Commenter Dave, over here, brings up a point made a number of times across the blogosphere -- that it's simply implausible that the Bush administration will "default" on its debt to Social Security because the U.S. Constitution simply bars that kind of behaviour. Josh Marshall, over at Talking Points Memo, has made that very point but, somewhere, I recall reading a fairly well-reasoned rebuttal that maybe it's not all that cut and dried, so I'm going to reserve judgement on it. Certainly, at face value, the Constitution doesn't seem to allow for that.
But there's another point that I think is being missed in all of this. Read WaPo regular columnist and frothing, conservative nutbar Charles Krauthammer:
Let's start with basics. The Social Security system has no trust fund. No lockbox. When you pay your payroll tax every year, the money is not converted into gold bars and shipped to some desert island, ready for retrieval when you turn 65. The system is pay as you go. The money goes to support that year's Social Security recipients. What's left over is "lent" to the federal Treasury. And gets entirely spent. It vanishes...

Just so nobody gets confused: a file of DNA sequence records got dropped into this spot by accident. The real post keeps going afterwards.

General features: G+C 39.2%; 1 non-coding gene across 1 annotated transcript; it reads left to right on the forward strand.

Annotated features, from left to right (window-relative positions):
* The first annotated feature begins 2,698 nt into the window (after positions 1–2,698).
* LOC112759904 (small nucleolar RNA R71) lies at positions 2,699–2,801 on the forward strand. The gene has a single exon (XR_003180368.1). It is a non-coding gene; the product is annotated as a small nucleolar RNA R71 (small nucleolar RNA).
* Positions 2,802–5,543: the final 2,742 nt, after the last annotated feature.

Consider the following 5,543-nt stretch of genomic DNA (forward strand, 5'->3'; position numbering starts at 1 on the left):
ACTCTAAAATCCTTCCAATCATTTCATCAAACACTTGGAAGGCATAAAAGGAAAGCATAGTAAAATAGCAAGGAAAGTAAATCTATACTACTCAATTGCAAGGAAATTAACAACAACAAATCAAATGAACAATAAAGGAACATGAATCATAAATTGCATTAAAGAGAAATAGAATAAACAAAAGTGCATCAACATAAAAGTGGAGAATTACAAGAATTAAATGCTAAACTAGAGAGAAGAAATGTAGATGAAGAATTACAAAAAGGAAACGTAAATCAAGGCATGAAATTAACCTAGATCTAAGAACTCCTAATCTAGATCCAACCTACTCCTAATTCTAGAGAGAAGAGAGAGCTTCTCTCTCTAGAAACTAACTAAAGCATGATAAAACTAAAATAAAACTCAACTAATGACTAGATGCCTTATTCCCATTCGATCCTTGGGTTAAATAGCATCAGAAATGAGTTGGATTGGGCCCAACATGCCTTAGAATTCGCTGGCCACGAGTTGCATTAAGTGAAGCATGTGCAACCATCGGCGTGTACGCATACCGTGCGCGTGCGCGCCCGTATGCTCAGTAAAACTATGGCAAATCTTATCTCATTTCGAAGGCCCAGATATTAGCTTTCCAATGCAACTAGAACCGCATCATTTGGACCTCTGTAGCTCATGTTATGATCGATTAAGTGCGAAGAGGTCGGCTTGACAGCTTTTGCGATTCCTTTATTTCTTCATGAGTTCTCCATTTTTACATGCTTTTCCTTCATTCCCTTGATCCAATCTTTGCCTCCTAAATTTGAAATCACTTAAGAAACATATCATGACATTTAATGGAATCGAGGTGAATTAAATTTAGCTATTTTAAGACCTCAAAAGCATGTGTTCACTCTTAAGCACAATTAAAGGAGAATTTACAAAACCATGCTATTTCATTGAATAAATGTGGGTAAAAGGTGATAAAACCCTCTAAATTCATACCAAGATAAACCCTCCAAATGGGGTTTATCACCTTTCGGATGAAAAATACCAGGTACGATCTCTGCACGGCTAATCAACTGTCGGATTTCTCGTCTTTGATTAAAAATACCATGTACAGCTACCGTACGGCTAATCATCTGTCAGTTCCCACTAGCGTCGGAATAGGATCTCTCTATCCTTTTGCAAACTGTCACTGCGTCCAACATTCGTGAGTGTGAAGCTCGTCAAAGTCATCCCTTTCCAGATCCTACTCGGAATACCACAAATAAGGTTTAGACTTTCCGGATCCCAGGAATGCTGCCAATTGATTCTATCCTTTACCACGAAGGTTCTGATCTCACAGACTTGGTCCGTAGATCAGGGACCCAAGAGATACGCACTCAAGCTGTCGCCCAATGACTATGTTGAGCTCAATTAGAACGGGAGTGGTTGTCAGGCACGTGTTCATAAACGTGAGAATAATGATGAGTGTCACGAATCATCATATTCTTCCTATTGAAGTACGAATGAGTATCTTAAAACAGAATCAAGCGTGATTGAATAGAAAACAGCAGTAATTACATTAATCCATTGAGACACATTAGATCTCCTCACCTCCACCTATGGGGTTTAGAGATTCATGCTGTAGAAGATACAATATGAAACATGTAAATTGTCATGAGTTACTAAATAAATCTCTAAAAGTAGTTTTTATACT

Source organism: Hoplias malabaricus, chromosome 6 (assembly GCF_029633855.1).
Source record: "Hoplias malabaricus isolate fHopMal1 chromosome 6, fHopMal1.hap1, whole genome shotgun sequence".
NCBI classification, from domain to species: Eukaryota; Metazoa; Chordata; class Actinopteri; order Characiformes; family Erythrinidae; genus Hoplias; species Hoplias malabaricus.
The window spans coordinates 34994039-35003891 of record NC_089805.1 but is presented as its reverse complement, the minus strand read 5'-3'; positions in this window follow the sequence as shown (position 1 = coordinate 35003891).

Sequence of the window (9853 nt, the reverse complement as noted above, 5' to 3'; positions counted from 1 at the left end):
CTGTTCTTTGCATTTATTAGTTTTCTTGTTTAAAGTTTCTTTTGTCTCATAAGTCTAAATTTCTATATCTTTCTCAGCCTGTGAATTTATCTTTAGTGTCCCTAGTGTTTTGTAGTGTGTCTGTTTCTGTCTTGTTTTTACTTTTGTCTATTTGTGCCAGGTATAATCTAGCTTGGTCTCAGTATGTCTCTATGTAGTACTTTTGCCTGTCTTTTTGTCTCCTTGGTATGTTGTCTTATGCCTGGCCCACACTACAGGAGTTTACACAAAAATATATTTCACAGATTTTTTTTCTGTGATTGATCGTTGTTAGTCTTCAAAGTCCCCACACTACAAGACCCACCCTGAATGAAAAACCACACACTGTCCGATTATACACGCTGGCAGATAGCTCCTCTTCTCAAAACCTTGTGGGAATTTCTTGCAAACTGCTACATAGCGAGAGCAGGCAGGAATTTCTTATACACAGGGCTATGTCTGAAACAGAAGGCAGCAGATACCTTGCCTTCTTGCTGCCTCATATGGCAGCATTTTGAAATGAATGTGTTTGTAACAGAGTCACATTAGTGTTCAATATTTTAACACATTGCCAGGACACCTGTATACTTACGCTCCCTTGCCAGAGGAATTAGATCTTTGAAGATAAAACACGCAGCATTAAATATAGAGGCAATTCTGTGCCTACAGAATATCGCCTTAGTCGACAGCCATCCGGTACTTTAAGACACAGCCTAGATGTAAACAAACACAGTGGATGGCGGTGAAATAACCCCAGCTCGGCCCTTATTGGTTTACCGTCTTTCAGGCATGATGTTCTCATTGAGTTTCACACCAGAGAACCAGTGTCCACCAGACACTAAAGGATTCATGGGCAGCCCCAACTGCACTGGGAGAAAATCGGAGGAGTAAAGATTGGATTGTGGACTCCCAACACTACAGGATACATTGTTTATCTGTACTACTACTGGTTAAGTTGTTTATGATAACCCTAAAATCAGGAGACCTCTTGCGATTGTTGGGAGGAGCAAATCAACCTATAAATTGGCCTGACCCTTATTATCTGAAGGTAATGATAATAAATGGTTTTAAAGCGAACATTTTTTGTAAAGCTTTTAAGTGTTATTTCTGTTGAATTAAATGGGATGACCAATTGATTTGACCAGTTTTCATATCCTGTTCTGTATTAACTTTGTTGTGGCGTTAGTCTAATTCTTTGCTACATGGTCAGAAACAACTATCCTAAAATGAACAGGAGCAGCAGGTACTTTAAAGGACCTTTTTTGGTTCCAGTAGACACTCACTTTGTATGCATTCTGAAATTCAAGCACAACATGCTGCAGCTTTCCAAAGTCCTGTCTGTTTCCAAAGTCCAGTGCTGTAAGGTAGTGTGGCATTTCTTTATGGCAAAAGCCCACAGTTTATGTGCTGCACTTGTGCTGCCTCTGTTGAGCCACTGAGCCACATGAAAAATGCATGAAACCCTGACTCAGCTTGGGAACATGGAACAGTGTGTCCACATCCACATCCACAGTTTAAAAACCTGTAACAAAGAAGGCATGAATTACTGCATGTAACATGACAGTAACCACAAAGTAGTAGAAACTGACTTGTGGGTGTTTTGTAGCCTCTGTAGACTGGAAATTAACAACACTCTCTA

Make sure you understand what Krauthammer is saying here: that if SS is running an excess -- that is, more income than outgo -- then, hey, it's party time for the rest of government, whoo hoo, look at all that spare cash, tax cuts for everyone!
But the instant SS starts to run a deficit, suddenly it's, fuck you, SS, don't come crying to us for help, you're on your own. I'm curious why no one seems to be mentioning that little fact.
BONUS TRACK: Have you ever noticed that, whenever a right-wing wanker starts off with "Let's start with basics" or "Let's start with the facts", you just know that what you're about to hear will be total bullshit?